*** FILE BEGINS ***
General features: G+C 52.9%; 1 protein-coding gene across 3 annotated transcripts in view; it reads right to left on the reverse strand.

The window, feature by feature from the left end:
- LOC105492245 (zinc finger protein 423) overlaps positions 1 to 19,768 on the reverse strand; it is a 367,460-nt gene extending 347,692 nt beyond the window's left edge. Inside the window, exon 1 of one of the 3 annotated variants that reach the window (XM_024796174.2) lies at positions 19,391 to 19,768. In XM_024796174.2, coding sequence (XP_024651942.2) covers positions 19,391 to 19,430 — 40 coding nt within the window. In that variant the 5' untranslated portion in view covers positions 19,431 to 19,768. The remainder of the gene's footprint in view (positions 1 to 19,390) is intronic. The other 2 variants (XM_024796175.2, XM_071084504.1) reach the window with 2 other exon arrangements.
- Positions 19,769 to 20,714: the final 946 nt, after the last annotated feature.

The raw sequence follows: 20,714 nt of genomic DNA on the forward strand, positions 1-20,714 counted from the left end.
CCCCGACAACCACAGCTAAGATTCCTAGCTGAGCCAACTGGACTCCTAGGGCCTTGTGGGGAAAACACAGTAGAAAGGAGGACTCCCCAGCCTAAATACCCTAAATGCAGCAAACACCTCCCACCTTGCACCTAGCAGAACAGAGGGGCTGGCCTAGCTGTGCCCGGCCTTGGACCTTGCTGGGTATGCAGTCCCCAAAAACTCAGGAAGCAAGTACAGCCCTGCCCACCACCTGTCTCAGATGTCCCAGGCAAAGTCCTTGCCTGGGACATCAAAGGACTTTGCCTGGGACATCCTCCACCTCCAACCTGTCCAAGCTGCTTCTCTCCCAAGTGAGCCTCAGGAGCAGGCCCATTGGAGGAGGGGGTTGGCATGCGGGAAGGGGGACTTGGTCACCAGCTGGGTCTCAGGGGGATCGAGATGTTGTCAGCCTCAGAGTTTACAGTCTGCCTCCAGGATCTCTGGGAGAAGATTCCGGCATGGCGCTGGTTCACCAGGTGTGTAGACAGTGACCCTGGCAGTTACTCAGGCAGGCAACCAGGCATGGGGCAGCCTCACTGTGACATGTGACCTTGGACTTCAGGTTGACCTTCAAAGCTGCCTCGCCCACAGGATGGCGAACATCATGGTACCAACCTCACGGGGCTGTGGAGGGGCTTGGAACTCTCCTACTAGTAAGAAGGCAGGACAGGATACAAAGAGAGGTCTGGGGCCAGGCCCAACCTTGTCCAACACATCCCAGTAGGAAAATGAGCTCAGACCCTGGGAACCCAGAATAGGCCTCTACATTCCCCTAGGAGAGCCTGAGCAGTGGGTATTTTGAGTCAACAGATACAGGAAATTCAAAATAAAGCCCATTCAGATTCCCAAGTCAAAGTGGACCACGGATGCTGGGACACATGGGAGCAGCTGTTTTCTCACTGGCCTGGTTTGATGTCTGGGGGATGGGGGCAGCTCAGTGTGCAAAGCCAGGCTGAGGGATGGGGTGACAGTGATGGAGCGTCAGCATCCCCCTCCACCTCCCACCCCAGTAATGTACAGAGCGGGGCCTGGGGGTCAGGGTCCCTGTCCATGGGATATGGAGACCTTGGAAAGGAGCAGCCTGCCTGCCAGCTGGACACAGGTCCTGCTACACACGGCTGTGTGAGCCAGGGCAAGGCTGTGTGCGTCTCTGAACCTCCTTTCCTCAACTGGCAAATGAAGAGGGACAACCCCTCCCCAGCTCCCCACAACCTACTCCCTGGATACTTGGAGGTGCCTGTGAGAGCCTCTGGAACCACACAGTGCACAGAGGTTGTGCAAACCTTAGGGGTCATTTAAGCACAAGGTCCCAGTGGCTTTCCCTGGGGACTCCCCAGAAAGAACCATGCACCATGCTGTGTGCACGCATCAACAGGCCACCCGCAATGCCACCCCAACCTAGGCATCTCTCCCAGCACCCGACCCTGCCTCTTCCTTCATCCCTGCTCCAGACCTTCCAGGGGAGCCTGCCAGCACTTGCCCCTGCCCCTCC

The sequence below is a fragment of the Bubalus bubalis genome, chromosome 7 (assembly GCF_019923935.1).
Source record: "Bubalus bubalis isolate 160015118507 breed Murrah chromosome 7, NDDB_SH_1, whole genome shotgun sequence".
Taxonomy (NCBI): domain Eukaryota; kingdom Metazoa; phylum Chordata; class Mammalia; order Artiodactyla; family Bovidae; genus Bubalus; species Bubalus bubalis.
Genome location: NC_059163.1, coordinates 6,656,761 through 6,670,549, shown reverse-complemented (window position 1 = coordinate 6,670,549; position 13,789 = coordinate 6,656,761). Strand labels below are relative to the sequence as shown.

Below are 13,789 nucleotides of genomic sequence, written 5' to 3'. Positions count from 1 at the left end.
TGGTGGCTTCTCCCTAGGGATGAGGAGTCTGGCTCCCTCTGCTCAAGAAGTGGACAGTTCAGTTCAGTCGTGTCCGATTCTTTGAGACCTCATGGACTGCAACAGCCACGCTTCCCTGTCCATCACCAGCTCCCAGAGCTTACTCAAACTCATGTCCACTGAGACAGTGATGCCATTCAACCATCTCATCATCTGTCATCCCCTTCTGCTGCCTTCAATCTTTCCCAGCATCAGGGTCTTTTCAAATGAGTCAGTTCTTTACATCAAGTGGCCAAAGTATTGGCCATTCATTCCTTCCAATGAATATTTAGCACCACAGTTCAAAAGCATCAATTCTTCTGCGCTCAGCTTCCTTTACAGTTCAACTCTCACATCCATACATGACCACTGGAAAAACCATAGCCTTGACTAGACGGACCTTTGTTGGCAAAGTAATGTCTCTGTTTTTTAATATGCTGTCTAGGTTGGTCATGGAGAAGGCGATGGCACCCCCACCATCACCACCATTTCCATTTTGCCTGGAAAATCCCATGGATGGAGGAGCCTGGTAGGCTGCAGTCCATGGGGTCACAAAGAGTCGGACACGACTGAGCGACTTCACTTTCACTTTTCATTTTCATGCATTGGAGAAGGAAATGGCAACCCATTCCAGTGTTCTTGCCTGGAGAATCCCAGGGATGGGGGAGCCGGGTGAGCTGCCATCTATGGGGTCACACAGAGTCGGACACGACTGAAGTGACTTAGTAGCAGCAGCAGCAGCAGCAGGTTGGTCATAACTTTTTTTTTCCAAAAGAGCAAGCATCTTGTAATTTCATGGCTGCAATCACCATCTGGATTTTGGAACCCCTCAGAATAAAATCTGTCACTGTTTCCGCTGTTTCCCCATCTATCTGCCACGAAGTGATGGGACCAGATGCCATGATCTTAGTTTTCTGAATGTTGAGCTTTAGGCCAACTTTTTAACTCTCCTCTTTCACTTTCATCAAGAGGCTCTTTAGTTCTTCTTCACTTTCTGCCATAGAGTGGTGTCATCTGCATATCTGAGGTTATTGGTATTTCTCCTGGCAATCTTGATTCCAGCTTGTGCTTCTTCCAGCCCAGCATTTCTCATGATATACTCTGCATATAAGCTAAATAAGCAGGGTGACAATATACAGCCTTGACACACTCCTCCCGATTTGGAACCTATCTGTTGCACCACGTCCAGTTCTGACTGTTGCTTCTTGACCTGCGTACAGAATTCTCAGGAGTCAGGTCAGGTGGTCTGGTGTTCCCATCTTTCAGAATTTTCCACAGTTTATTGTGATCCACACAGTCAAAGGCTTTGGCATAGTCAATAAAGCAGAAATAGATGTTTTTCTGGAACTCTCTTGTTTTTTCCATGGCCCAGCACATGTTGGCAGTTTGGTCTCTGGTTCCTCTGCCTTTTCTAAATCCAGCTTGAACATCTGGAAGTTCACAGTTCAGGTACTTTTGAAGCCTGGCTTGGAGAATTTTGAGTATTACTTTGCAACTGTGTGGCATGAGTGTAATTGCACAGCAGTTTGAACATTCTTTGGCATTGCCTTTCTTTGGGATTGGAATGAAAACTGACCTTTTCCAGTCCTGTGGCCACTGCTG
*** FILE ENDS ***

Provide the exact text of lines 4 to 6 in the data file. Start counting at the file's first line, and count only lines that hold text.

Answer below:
- Positions 19,769 to 20,714: the final 946 nt, after the last annotated feature.

The raw sequence follows: 20,714 nt of genomic DNA on the forward strand, positions 1-20,714 counted from the left end.
CCCCGACAACCACAGCTAAGATTCCTAGCTGAGCCAACTGGACTCCTAGGGCCTTGTGGGGAAAACACAGTAGAAAGGAGGACTCCCCAGCCTAAATACCCTAAATGCAGCAAACACCTCCCACCTTGCACCTAGCAGAACAGAGGGGCTGGCCTAGCTGTGCCCGGCCTTGGACCTTGCTGGGTATGCAGTCCCCAAAAACTCAGGAAGCAAGTACAGCCCTGCCCACCACCTGTCTCAGATGTCCCAGGCAAAGTCCTTGCCTGGGACATCAAAGGACTTTGCCTGGGACATCCTCCACCTCCAACCTGTCCAAGCTGCTTCTCTCCCAAGTGAGCCTCAGGAGCAGGCCCATTGGAGGAGGGGGTTGGCATGCGGGAAGGGGGACTTGGTCACCAGCTGGGTCTCAGGGGGATCGAGATGTTGTCAGCCTCAGAGTTTACAGTCTGCCTCCAGGATCTCTGGGAGAAGATTCCGGCATGGCGCTGGTTCACCAGGTGTGTAGACAGTGACCCTGGCAGTTACTCAGGCAGGCAACCAGGCATGGGGCAGCCTCACTGTGACATGTGACCTTGGACTTCAGGTTGACCTTCAAAGCTGCCTCGCCCACAGGATGGCGAACATCATGGTACCAACCTCACGGGGCTGTGGAGGGGCTTGGAACTCTCCTACTAGTAAGAAGGCAGGACAGGATACAAAGAGAGGTCTGGGGCCAGGCCCAACCTTGTCCAACACATCCCAGTAGGAAAATGAGCTCAGACCCTGGGAACCCAGAATAGGCCTCTACATTCCCCTAGGAGAGCCTGAGCAGTGGGTATTTTGAGTCAACAGATACAGGAAATTCAAAATAAAGCCCATTCAGATTCCCAAGTCAAAGTGGACCACGGATGCTGGGACACATGGGAGCAGCTGTTTTCTCACTGGCCTGGTTTGATGTCTGGGGGATGGGGGCAGCTCAGTGTGCAAAGCCAGGCTGAGGGATGGGGTGACAGTGATGGAGCGTCAGCATCCCCCTCCACCTCCCACCCCAGTAATGTACAGAGCGGGGCCTGGGGGTCAGGGTCCCTGTCCATGGGATATGGAGACCTTGGAAAGGAGCAGCCTGCCTGCCAGCTGGACACAGGTCCTGCTACACACGGCTGTGTGAGCCAGGGCAAGGCTGTGTGCGTCTCTGAACCTCCTTTCCTCAACTGGCAAATGAAGAGGGACAACCCCTCCCCAGCTCCCCACAACCTACTCCCTGGATACTTGGAGGTGCCTGTGAGAGCCTCTGGAACCACACAGTGCACAGAGGTTGTGCAAACCTTAGGGGTCATTTAAGCACAAGGTCCCAGTGGCTTTCCCTGGGGACTCCCCAGAAAGAACCATGCACCATGCTGTGTGCACGCATCAACAGGCCACCCGCAATGCCACCCCAACCTAGGCATCTCTCCCAGCACCCGACCCTGCCTCTTCCTTCATCCCTGCTCCAGACCTTCCAGGGGAGCCTGCCAGCACTTGCCCCTGCCCCTCC